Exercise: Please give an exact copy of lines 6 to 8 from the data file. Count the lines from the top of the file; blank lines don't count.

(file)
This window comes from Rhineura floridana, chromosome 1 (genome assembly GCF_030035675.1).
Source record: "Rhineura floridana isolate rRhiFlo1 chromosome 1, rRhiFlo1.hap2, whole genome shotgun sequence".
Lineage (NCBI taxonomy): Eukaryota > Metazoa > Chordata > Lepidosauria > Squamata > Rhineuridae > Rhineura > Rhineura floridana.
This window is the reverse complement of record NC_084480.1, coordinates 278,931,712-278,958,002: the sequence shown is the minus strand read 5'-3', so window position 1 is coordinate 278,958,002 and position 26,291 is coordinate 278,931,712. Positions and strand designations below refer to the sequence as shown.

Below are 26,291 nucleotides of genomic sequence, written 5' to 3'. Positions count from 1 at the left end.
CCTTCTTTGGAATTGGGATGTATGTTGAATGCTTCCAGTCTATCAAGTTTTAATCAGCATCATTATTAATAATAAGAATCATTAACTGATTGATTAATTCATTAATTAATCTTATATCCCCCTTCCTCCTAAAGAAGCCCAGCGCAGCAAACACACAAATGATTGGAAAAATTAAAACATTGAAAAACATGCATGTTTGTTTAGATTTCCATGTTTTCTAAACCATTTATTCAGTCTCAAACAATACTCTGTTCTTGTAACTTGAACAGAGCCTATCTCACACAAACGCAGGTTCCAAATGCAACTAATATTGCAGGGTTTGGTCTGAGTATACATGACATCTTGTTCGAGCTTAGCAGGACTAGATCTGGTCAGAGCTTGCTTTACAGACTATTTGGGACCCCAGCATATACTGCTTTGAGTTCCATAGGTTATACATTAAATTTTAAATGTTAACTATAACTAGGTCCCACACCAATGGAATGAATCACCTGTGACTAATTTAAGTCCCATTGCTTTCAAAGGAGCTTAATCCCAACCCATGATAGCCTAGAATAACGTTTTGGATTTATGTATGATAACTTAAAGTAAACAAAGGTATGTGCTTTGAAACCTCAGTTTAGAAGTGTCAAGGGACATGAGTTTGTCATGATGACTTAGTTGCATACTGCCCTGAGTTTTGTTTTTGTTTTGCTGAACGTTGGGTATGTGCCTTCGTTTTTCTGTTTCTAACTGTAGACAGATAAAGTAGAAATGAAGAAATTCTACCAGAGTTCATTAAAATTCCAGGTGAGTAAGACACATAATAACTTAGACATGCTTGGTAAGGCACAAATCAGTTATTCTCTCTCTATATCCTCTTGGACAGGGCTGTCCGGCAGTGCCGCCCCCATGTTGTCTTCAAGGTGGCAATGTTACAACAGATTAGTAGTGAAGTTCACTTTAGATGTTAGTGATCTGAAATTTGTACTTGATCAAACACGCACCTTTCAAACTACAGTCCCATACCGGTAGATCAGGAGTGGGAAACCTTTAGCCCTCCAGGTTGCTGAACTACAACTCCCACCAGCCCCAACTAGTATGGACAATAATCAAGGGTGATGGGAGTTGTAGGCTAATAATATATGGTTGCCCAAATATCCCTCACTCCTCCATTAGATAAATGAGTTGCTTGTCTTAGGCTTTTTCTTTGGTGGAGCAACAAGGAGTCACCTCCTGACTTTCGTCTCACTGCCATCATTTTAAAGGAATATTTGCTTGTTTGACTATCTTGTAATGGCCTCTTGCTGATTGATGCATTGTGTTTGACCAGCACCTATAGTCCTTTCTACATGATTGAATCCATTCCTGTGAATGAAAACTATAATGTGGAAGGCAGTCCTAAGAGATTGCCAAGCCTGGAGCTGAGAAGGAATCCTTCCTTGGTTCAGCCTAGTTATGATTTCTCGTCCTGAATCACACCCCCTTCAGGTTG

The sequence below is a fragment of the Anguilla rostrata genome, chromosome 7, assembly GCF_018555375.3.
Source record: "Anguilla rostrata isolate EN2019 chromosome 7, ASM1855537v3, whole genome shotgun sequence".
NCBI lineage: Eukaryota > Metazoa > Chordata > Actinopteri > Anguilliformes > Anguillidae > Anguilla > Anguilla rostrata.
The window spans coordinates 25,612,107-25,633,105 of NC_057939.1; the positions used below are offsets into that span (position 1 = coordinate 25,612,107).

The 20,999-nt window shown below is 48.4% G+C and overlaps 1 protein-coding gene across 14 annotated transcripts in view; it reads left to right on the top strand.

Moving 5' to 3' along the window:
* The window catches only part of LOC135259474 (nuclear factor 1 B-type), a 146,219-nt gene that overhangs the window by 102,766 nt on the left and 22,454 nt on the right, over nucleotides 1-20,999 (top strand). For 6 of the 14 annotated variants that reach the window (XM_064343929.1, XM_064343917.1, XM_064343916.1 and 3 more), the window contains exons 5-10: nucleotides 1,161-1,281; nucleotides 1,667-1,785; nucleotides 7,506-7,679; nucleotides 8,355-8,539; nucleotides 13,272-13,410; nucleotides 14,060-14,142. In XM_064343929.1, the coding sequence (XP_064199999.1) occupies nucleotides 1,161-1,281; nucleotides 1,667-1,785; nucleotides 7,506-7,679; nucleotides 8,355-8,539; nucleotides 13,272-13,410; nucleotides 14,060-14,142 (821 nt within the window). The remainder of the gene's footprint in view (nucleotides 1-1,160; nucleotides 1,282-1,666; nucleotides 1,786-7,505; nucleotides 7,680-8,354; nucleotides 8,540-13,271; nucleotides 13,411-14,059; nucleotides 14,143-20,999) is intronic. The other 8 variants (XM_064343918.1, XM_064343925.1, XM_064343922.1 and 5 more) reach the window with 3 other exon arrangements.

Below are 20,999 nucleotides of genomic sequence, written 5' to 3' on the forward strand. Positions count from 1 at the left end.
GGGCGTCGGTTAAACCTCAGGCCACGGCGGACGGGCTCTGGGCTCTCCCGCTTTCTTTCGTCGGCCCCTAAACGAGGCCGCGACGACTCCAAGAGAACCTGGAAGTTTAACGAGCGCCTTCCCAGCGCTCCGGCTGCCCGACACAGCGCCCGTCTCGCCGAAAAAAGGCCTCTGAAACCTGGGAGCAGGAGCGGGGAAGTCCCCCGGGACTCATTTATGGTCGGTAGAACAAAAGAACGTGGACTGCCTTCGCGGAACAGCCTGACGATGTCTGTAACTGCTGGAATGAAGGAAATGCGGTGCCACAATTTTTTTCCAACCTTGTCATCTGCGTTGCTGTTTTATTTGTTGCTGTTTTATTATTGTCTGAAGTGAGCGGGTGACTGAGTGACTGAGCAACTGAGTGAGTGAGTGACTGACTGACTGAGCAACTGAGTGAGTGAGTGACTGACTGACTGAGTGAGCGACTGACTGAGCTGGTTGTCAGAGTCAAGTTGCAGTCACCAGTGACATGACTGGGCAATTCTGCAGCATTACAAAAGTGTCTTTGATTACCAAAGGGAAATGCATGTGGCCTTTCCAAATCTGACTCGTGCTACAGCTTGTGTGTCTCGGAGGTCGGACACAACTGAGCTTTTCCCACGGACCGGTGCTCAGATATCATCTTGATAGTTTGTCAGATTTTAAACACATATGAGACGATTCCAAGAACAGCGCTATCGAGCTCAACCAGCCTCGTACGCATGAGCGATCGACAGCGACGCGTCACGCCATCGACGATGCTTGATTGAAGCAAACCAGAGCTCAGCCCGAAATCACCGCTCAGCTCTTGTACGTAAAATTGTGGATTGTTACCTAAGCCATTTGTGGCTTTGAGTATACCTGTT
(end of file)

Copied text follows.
CCTTCTTTGGAATTGGGATGTATGTTGAATGCTTCCAGTCTATCAAGTTTTAATCAGCATCATTATTAATAATAAGAATCATTAACTGATTGATTAATTCATTAATTAATCTTATATCCCCCTTCCTCCTAAAGAAGCCCAGCGCAGCAAACACACAAATGATTGGAAAAATTAAAACATTGAAAAACATGCATGTTTGTTTAGATTTCCATGTTTTCTAAACCATTTATTCAGTCTCAAACAATACTCTGTTCTTGTAACTTGAACAGAGCCTATCTCACACAAACGCAGGTTCCAAATGCAACTAATATTGCAGGGTTTGGTCTGAGTATACATGACATCTTGTTCGAGCTTAGCAGGACTAGATCTGGTCAGAGCTTGCTTTACAGACTATTTGGGACCCCAGCATATACTGCTTTGAGTTCCATAGGTTATACATTAAATTTTAAATGTTAACTATAACTAGGTCCCACACCAATGGAATGAATCACCTGTGACTAATTTAAGTCCCATTGCTTTCAAAGGAGCTTAATCCCAACCCATGATAGCCTAGAATAACGTTTTGGATTTATGTATGATAACTTAAAGTAAACAAAGGTATGTGCTTTGAAACCTCAGTTTAGAAGTGTCAAGGGACATGAGTTTGTCATGATGACTTAGTTGCATACTGCCCTGAGTTTTGTTTTTGTTTTGCTGAACGTTGGGTATGTGCCTTCGTTTTTCTGTTTCTAACTGTAGACAGATAAAGTAGAAATGAAGAAATTCTACCAGAGTTCATTAAAATTCCAGGTGAGTAAGACACATAATAACTTAGACATGCTTGGTAAGGCACAAATCAGTTATTCTCTCTCTATATCCTCTTGGACAGGGCTGTCCGGCAGTGCCGCCCCCATGTTGTCTTCAAGGTGGCAATGTTACAACAGATTAGTAGTGAAGTTCACTTTAGATGTTAGTGATCTGAAATTTGTACTTGATCAAACACGCACCTTTCAAACTACAGTCCCATACCGGTAGATCAGGAGTGGGAAACCTTTAGCCCTCCAGGTTGCTGAACTACAACTCCCACCAGCCCCAACTAGTATGGACAATAATCAAGGGTGATGGGAGTTGTAGGCTAATAATATATGGTTGCCCAAATATCCCTCACTCCTCCATTAGATAAATGAGTTGCTTGTCTTAGGCTTTTTCTTTGGTGGAGCAACAAGGAGTCACCTCCTGACTTTCGTCTCACTGCCATCATTTTAAAGGAATATTTGCTTGTTTGACTATCTTGTAATGGCCTCTTGCTGATTGATGCATTGTGTTTGACCAGCACCTATAGTCCTTTCTACATGATTGAATCCATTCCTGTGAATGAAAACTATAATGTGGAAGGCAGTCCTAAGAGATTGCCAAGCCTGGAGCTGAGAAGGAATCCTTCCTTGGTTCAGCCTAGTTATGATTTCTCGTCCTGAATCACACCCCCTTCAGGTTG

The sequence below is a fragment of the Anguilla rostrata genome, chromosome 7, assembly GCF_018555375.3.
Source record: "Anguilla rostrata isolate EN2019 chromosome 7, ASM1855537v3, whole genome shotgun sequence".